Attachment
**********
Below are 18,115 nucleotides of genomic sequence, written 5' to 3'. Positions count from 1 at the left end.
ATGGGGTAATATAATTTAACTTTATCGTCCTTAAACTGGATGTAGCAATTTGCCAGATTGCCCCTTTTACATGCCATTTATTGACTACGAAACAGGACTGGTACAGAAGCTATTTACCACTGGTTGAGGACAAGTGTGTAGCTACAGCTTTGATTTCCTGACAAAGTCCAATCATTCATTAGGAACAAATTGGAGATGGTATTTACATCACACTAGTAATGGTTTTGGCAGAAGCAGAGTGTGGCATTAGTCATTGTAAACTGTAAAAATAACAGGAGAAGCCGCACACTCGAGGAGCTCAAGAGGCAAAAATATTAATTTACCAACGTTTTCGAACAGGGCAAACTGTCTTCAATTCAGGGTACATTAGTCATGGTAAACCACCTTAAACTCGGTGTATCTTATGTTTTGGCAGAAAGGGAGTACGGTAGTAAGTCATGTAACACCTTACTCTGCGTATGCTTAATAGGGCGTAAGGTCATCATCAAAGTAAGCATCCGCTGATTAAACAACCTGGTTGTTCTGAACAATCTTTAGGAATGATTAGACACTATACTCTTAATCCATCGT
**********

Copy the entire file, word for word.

Below are 18,115 nucleotides of genomic sequence, written 5' to 3'. Positions count from 1 at the left end.
ATGGGGTAATATAATTTAACTTTATCGTCCTTAAACTGGATGTAGCAATTTGCCAGATTGCCCCTTTTACATGCCATTTATTGACTACGAAACAGGACTGGTACAGAAGCTATTTACCACTGGTTGAGGACAAGTGTGTAGCTACAGCTTTGATTTCCTGACAAAGTCCAATCATTCATTAGGAACAAATTGGAGATGGTATTTACATCACACTAGTAATGGTTTTGGCAGAAGCAGAGTGTGGCATTAGTCATTGTAAACTGTAAAAATAACAGGAGAAGCCGCACACTCGAGGAGCTCAAGAGGCAAAAATATTAATTTACCAACGTTTTCGAACAGGGCAAACTGTCTTCAATTCAGGGTACATTAGTCATGGTAAACCACCTTAAACTCGGTGTATCTTATGTTTTGGCAGAAAGGGAGTACGGTAGTAAGTCATGTAACACCTTACTCTGCGTATGCTTAATAGGGCGTAAGGTCATCATCAAAGTAAGCATCCGCTGATTAAACAACCTGGTTGTTCTGAACAATCTTTAGGAATGATTAGACACTATACTCTTAATCCATCGT